Let’s face it. Windows 8 is innovative, but different. However, don’t forget the right-click, which is still the fastest way to do things in Windows. Right-clicking the Start icon in the bottom left gives you all the run, search, command, and Control Panel stuff for you pros so you don’t have to clutter the taskbar or start menu. Ctl-Alt-Del remains as a quick way to log off, change users, or manage tasks. Moving the mouse to the top right or bottom right, provides you another way to mange PC settings that are still shown in the bottom right by the time and date. Lastly, one of the little mentioned features is that you no longer need Adobe Reader since there is a built-in Reader. How about not having to do the annoying Adobe update that either destroys PDF associations or installs malware toolbars for your browser? Hopefully, HTML 5 will become mainstream soon and we won’t have the even more annoying Java update that seems to rarely work too. Lastly, multiple monitor support is much better with the Start menu and taskbar available on every screen. Everything else has more bells and whistles, but works basically the same way.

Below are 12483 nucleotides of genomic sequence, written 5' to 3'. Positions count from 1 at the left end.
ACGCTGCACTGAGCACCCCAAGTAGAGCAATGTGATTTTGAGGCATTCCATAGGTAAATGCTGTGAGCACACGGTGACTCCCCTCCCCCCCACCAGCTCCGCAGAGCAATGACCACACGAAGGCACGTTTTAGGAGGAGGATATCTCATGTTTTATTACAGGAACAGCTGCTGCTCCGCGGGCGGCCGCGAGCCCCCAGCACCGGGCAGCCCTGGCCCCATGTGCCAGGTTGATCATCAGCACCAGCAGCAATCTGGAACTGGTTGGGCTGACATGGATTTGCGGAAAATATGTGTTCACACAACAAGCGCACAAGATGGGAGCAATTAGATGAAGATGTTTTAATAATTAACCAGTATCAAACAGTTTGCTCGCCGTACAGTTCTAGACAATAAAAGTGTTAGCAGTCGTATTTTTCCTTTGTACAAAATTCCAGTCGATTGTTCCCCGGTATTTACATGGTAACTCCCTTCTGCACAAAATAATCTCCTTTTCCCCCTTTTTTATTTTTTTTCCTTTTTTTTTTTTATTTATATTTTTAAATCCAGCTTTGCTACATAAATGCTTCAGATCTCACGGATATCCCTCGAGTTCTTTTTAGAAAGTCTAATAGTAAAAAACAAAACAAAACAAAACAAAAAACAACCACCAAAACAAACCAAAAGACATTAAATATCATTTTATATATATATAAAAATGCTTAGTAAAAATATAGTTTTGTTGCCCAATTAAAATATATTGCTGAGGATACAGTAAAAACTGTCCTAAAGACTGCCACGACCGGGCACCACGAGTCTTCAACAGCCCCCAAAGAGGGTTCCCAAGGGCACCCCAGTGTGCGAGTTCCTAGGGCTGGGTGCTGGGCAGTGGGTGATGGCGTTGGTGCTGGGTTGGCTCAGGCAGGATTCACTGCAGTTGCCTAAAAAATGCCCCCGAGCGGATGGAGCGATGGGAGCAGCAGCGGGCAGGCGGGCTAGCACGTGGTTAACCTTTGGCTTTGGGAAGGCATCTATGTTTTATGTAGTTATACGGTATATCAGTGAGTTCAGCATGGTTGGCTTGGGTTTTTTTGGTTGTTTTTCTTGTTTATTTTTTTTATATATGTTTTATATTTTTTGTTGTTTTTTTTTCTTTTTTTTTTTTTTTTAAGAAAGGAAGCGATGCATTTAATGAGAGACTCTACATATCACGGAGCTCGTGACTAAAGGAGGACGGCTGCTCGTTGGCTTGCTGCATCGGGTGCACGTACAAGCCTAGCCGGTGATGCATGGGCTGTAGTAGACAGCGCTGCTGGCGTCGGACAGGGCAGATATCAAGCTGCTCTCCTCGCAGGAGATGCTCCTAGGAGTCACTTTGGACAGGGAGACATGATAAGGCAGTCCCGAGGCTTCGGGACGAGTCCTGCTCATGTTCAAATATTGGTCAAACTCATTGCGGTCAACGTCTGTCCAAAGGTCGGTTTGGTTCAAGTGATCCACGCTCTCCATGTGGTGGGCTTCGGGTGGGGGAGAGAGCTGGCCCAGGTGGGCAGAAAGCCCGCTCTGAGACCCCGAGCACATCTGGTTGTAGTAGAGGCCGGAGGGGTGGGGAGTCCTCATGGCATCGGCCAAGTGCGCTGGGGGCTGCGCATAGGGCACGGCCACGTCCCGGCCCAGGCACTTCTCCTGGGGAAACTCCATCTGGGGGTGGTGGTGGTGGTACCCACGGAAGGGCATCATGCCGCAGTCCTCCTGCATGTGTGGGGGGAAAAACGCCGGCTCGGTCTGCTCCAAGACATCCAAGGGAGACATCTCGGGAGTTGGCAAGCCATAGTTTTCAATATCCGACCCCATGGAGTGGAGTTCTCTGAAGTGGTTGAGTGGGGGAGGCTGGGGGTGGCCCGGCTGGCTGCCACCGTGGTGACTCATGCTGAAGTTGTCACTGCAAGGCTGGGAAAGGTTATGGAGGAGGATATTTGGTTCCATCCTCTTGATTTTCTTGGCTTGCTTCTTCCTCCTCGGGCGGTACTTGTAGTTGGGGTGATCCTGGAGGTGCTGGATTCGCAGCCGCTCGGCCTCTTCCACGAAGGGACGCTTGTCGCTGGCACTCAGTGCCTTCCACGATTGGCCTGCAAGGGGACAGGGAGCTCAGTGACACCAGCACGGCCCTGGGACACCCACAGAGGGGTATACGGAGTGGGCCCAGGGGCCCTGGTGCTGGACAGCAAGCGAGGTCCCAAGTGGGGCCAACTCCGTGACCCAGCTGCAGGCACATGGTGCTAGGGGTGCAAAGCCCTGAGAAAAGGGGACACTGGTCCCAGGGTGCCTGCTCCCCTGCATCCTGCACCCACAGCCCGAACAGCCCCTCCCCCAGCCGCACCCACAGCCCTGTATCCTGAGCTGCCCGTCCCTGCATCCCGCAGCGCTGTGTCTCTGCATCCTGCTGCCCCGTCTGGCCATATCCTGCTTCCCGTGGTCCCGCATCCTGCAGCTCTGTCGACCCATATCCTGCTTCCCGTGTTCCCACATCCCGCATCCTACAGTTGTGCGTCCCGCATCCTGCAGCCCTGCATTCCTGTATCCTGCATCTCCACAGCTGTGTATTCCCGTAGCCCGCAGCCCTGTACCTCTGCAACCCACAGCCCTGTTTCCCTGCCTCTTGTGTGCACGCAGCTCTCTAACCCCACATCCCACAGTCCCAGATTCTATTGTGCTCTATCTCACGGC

Feel the need for speed – in applications, on the web, and simply just the smooth transitions from screen to screen. And don’t forget about the faster boot time. The Start menu is innovative and dynamic. Oh, did we talk about how you can use your Windows Live ID to sync your settings on any device? Or what about Windows-to-Go where you can make a copy of your OS settings on a thumb drive and boot up to any Windows 8 PC with all of your settings? Search is actually improved with near instantaneous results for files and applications. Get the Windows 8 Pro upgrade for just $39.99. Lastly, the other main concept you should glean from this article is that Windows 8 is all about moving your focus to the content on the screen and reducing menu options for better productivity.
I’ve mostly heard from a few customers that threw Windows 8 on an old notebook and were surprised at the speed improvements and the possibility to get another couple of years out of what would normally be a door stop. What are your impressions of Windows 8? Please enter your e-mail address to follow this blog and feel free to suggest any other reviews.